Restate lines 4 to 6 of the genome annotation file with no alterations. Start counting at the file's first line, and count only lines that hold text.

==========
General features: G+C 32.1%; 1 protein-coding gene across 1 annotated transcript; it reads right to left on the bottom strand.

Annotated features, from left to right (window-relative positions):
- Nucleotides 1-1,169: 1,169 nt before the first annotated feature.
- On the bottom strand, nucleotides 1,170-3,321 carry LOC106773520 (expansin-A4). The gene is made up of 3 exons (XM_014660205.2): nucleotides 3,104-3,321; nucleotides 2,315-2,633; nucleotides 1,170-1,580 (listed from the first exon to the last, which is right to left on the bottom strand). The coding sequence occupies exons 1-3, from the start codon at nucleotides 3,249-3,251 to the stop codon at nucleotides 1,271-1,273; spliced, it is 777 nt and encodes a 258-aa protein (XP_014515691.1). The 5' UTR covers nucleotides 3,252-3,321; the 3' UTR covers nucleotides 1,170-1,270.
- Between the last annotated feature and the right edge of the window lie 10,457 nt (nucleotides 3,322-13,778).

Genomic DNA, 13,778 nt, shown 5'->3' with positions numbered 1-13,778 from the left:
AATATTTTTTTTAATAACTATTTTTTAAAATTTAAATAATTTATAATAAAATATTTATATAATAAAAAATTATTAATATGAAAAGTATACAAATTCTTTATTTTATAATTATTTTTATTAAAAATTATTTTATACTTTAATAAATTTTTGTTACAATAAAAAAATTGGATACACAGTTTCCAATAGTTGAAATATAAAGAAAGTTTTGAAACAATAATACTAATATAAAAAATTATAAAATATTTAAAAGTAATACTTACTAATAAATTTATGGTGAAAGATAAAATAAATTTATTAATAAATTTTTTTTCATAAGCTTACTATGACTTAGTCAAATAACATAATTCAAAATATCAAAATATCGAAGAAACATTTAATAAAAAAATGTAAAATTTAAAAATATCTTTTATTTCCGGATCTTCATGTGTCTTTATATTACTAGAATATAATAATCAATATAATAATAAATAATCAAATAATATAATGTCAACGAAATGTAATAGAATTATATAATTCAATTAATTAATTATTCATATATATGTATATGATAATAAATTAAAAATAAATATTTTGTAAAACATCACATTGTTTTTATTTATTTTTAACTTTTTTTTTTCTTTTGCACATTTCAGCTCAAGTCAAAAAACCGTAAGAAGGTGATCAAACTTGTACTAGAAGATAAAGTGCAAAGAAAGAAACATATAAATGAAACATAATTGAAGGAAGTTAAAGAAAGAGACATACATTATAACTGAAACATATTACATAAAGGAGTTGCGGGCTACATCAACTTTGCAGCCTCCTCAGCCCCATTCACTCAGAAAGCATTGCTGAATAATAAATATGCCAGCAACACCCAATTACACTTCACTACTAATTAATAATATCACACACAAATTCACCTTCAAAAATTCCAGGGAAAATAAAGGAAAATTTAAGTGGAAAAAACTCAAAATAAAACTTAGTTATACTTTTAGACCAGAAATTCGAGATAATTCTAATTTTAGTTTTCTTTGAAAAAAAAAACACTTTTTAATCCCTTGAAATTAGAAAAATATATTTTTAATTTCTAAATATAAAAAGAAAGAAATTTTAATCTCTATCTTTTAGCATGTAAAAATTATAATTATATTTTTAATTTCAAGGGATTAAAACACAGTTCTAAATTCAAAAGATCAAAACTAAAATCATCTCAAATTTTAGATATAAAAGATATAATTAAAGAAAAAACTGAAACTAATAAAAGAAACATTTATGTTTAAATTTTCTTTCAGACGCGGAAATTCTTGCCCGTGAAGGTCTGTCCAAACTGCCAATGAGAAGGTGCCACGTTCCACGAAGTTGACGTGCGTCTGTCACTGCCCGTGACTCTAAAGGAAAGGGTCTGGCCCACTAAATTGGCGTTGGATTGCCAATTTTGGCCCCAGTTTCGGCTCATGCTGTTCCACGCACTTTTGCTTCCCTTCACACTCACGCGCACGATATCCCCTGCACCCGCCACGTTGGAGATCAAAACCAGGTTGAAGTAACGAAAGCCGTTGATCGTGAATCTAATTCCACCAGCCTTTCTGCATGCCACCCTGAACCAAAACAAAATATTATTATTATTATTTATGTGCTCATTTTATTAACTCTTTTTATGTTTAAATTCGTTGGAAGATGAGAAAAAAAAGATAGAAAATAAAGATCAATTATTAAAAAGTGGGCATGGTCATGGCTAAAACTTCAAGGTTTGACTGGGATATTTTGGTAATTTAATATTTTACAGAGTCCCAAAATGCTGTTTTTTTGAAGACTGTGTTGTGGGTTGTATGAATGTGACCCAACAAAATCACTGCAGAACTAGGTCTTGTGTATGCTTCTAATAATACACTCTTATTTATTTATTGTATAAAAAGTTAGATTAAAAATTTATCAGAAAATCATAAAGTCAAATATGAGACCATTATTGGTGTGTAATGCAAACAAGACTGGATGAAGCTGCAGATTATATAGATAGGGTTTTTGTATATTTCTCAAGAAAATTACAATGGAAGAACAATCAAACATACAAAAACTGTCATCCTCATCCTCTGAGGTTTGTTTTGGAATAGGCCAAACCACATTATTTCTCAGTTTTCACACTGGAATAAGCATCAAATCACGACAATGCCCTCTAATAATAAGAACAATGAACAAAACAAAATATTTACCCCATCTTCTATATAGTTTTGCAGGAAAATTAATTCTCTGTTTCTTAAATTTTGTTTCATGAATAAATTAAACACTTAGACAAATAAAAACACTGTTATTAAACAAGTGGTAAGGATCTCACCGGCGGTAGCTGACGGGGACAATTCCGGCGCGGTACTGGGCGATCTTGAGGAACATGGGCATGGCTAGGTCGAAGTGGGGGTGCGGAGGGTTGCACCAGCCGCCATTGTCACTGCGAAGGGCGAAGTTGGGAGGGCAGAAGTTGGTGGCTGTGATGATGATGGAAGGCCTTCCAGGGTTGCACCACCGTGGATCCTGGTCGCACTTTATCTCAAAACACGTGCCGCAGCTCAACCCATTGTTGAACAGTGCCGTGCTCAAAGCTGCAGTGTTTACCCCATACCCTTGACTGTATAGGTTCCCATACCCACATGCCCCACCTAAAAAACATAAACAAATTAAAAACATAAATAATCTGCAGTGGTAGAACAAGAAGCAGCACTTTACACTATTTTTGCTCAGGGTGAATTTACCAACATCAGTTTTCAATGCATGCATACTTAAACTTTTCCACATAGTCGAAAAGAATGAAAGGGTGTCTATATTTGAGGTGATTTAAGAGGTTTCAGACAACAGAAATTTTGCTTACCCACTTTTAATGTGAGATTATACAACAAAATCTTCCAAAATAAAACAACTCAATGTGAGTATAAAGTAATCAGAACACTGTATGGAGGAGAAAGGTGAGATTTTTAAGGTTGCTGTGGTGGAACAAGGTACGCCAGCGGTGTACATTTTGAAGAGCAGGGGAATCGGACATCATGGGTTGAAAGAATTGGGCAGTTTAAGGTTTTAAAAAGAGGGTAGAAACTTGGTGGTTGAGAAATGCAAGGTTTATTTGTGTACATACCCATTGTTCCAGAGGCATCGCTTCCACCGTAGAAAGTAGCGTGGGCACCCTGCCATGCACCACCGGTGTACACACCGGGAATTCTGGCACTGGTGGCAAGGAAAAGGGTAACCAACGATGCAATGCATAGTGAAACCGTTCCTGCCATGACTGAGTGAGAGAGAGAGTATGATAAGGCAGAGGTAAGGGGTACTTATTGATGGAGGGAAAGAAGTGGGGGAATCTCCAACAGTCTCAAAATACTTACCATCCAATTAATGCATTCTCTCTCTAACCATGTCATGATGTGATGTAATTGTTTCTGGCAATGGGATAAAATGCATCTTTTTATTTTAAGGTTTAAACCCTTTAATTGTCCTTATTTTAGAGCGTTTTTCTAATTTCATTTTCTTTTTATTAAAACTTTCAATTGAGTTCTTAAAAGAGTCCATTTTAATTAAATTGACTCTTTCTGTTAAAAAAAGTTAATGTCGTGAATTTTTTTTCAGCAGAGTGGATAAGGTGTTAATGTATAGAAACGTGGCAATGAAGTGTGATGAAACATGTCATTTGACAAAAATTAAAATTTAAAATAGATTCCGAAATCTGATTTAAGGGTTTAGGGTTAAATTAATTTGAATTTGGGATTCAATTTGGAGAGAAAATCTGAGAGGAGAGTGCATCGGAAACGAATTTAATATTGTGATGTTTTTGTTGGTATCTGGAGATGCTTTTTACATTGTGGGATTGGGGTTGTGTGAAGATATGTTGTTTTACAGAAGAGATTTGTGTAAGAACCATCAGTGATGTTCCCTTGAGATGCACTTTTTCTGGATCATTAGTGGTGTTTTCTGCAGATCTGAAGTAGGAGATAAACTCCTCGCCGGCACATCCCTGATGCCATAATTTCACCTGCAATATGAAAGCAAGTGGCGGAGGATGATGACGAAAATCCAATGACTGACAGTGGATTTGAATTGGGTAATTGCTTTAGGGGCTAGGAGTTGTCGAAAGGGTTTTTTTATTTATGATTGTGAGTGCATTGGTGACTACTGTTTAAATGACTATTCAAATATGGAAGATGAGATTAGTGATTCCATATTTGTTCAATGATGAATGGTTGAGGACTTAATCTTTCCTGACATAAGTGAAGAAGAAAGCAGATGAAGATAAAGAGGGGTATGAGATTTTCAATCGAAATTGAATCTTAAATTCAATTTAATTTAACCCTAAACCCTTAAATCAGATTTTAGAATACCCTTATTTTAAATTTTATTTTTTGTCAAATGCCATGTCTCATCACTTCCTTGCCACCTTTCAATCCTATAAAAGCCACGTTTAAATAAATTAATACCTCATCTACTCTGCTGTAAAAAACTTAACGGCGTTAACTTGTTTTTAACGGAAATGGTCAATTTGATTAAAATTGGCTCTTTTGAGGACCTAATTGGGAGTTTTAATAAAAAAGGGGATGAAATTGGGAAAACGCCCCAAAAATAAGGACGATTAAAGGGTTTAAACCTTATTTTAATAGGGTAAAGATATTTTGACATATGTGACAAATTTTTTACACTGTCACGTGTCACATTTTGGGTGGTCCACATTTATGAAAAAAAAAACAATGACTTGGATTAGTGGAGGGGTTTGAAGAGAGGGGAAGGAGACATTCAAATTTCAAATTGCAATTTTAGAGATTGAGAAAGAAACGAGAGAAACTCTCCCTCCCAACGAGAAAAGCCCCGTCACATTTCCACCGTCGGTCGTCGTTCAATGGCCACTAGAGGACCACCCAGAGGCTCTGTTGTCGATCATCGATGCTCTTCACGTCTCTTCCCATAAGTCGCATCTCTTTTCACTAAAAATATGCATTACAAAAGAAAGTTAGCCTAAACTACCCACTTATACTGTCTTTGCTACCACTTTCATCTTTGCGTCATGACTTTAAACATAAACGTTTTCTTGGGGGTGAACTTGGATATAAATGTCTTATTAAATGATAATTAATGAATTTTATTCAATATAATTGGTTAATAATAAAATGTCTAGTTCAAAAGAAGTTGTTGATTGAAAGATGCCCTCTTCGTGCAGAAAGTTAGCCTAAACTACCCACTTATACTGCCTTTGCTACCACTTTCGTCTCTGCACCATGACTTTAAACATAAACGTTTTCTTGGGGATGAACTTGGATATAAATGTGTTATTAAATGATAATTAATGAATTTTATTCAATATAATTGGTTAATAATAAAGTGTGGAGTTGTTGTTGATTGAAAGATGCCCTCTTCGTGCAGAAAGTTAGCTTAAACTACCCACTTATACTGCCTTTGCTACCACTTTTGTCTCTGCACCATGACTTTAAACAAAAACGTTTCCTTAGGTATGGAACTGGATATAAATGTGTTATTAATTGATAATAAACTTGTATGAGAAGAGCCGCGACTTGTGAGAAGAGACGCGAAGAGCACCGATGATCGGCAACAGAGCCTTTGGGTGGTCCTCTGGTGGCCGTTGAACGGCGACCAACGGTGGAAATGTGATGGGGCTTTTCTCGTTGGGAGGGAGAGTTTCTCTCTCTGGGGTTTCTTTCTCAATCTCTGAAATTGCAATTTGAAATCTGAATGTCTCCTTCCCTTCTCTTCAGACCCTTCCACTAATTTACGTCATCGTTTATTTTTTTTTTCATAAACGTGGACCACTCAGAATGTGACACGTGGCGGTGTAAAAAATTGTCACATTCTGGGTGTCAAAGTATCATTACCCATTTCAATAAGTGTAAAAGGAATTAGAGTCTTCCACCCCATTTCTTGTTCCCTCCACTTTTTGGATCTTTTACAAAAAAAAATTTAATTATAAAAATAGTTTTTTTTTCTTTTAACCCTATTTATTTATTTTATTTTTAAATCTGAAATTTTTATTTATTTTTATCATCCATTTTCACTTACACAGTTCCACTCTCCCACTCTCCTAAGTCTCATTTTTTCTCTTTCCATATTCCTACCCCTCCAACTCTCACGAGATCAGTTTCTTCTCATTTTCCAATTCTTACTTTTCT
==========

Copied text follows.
- On the bottom strand, nucleotides 1,170-3,321 carry LOC106773520 (expansin-A4). The gene is made up of 3 exons (XM_014660205.2): nucleotides 3,104-3,321; nucleotides 2,315-2,633; nucleotides 1,170-1,580 (listed from the first exon to the last, which is right to left on the bottom strand). The coding sequence occupies exons 1-3, from the start codon at nucleotides 3,249-3,251 to the stop codon at nucleotides 1,271-1,273; spliced, it is 777 nt and encodes a 258-aa protein (XP_014515691.1). The 5' UTR covers nucleotides 3,252-3,321; the 3' UTR covers nucleotides 1,170-1,270.
- Between the last annotated feature and the right edge of the window lie 10,457 nt (nucleotides 3,322-13,778).

Genomic DNA, 13,778 nt, shown 5'->3' with positions numbered 1-13,778 from the left: